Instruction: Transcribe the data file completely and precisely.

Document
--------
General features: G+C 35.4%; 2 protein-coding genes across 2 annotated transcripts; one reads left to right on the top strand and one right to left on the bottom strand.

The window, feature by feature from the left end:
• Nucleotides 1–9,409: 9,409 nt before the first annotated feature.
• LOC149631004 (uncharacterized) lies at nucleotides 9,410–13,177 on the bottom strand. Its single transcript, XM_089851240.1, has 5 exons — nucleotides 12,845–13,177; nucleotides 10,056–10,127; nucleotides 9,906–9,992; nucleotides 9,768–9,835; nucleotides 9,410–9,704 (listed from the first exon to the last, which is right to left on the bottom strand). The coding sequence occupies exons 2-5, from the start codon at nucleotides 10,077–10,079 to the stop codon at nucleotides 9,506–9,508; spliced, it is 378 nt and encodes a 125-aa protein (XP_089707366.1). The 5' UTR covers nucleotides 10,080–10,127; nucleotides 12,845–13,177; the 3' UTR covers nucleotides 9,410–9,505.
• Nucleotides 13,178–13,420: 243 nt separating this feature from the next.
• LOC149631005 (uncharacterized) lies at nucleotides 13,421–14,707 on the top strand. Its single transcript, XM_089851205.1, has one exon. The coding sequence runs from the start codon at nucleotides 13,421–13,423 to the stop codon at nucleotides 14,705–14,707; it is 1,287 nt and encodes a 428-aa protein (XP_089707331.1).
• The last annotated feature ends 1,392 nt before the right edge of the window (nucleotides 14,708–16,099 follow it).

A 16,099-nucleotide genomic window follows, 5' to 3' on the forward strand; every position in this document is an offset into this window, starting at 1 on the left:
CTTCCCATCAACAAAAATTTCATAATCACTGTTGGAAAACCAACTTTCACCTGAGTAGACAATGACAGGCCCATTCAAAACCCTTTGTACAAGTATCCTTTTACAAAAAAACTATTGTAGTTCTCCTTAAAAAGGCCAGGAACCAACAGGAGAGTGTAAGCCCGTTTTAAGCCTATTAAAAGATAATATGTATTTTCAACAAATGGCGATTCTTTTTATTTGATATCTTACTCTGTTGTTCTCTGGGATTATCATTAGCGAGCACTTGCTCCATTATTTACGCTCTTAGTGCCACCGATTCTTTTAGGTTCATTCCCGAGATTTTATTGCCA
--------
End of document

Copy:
General features: G+C 35.4%; 2 protein-coding genes across 2 annotated transcripts; one reads left to right on the top strand and one right to left on the bottom strand.

The window, feature by feature from the left end:
• Nucleotides 1–9,409: 9,409 nt before the first annotated feature.
• LOC149631004 (uncharacterized) lies at nucleotides 9,410–13,177 on the bottom strand. Its single transcript, XM_089851240.1, has 5 exons — nucleotides 12,845–13,177; nucleotides 10,056–10,127; nucleotides 9,906–9,992; nucleotides 9,768–9,835; nucleotides 9,410–9,704 (listed from the first exon to the last, which is right to left on the bottom strand). The coding sequence occupies exons 2-5, from the start codon at nucleotides 10,077–10,079 to the stop codon at nucleotides 9,506–9,508; spliced, it is 378 nt and encodes a 125-aa protein (XP_089707366.1). The 5' UTR covers nucleotides 10,080–10,127; nucleotides 12,845–13,177; the 3' UTR covers nucleotides 9,410–9,505.
• Nucleotides 13,178–13,420: 243 nt separating this feature from the next.
• LOC149631005 (uncharacterized) lies at nucleotides 13,421–14,707 on the top strand. Its single transcript, XM_089851205.1, has one exon. The coding sequence runs from the start codon at nucleotides 13,421–13,423 to the stop codon at nucleotides 14,705–14,707; it is 1,287 nt and encodes a 428-aa protein (XP_089707331.1).
• The last annotated feature ends 1,392 nt before the right edge of the window (nucleotides 14,708–16,099 follow it).

A 16,099-nucleotide genomic window follows, 5' to 3' on the forward strand; every position in this document is an offset into this window, starting at 1 on the left:
CTTCCCATCAACAAAAATTTCATAATCACTGTTGGAAAACCAACTTTCACCTGAGTAGACAATGACAGGCCCATTCAAAACCCTTTGTACAAGTATCCTTTTACAAAAAAACTATTGTAGTTCTCCTTAAAAAGGCCAGGAACCAACAGGAGAGTGTAAGCCCGTTTTAAGCCTATTAAAAGATAATATGTATTTTCAACAAATGGCGATTCTTTTTATTTGATATCTTACTCTGTTGTTCTCTGGGATTATCATTAGCGAGCACTTGCTCCATTATTTACGCTCTTAGTGCCACCGATTCTTTTAGGTTCATTCCCGAGATTTTATTGCCA